If your business is involved in an information breach, you are not generally required to offer credit services to your customers. However, many organizations do, offering services such as credit reporting, credit monitoring, identity theft insurance, and identity restoration services.
Recognize that many data breaches do not actually involve risk to the consumer’s credit. Offering such services do not protect your customer from any harm that might result from the breach. What’s more, some courts have ruled that in offering credit-related services you are acknowledging the customers’ credit is at risk.
When offering mitigation services, there are several factors to consider. First, determine whether the services are a good fit for the actual data breach that occurred. For example, a breach that involves a consumer name and credit card number could lead to unauthorized charges on the credit card, but would not yield sufficient information to open a new credit account.
If you do choose to offer credit monitoring or other related services, screen potential vendors carefully. Get a copy of all enrollment materials, marketing materials, and contracts that will be provided to your customers.
Determine whether the service provider is going to try to upsell your customers a more comprehensive product. Find out if the service provider will allow others to cross-sell products to customers who enroll in the service.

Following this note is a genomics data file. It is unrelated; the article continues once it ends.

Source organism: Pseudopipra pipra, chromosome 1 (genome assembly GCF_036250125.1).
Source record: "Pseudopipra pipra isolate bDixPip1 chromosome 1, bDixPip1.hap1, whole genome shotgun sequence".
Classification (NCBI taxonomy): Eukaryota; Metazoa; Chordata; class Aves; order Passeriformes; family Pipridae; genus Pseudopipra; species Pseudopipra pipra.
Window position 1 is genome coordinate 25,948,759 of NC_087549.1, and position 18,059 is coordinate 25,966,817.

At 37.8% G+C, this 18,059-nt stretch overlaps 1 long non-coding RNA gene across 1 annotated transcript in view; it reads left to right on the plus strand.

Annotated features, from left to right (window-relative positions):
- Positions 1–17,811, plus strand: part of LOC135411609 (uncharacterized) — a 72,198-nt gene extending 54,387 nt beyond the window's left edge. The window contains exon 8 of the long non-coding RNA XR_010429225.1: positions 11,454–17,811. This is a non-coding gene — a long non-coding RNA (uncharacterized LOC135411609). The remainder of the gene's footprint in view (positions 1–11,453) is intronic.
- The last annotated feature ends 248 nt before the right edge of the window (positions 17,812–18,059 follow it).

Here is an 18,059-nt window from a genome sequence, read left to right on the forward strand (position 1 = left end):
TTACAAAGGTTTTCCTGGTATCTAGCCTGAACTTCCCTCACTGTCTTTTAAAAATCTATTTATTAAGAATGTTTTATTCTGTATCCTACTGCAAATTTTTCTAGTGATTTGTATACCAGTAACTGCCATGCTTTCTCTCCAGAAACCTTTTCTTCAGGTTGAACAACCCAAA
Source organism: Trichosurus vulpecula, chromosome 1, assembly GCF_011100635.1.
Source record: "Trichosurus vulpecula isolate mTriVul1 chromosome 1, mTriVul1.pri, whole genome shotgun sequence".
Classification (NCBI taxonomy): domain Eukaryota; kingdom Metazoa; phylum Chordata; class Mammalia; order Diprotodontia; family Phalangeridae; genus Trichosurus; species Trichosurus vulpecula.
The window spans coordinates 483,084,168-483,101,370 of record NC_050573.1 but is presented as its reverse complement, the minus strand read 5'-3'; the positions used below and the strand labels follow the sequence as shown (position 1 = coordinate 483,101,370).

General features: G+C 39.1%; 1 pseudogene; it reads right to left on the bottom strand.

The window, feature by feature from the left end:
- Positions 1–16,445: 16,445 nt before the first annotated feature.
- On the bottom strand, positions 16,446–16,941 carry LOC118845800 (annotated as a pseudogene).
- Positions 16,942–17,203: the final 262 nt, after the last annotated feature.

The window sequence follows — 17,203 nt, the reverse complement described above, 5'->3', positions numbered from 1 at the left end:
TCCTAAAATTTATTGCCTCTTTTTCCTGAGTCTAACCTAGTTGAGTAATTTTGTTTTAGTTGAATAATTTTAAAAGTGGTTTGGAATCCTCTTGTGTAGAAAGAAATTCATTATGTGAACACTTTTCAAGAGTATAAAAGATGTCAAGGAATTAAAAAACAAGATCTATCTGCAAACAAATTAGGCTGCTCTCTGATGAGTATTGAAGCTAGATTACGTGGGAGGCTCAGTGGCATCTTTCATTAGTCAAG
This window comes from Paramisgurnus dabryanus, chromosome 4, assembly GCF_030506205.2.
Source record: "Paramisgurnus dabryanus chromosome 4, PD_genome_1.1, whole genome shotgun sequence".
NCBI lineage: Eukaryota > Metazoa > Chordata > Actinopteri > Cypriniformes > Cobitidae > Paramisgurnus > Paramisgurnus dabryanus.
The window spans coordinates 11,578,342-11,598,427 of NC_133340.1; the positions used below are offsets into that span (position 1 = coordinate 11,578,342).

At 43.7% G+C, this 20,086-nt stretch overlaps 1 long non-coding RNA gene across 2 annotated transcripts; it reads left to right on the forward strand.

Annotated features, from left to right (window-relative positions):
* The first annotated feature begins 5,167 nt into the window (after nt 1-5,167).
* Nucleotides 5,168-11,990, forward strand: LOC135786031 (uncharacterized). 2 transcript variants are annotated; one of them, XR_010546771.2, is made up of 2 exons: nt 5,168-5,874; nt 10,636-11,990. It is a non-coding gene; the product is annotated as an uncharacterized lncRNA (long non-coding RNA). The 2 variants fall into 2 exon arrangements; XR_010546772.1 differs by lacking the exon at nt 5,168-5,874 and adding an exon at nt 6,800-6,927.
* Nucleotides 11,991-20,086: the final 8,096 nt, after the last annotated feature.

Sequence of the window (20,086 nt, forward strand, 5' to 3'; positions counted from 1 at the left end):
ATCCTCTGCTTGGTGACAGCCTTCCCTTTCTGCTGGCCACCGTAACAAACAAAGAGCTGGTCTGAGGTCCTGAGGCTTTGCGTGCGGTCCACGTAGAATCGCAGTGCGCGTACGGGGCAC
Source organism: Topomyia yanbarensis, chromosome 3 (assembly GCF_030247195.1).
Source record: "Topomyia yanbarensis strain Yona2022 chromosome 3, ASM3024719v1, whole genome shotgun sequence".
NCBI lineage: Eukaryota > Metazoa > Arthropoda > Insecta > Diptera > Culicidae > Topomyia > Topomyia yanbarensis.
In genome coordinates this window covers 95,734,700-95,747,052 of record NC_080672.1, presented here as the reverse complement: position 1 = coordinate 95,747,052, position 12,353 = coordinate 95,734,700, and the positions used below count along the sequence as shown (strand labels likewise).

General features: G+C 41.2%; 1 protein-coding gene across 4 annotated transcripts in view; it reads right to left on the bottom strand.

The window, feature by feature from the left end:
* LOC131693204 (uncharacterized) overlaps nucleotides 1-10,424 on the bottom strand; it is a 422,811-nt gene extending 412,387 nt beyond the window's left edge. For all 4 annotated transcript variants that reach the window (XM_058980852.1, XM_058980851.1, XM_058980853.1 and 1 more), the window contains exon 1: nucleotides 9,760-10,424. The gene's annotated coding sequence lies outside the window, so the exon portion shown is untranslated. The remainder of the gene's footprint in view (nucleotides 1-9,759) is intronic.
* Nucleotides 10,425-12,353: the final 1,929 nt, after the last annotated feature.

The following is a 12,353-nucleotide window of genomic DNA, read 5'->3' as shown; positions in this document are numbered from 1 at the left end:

In either case, your customers may feel that they were not actually given a valuable service but rather targeted with additional sales from a third party. As a result, they may feel their privacy has been further violated.
Several credit monitoring services have been investigated by the FTC for unfair or deceptive practices. No matter how well you believe you’ve vetted your chosen vendor, ensure you will get adequate indemnification if the information you provide to the service provider is breached. Likewise, secure indemnification in cases in which the service provider is negligent in their monitoring services.
It’s best to involve legal counsel as soon as you become aware of a data breach. Counsel can help you determine the best way to proceed with an investigation and notification efforts. State and federal laws may require you to notify consumers or the media within a certain time after discovering a breach.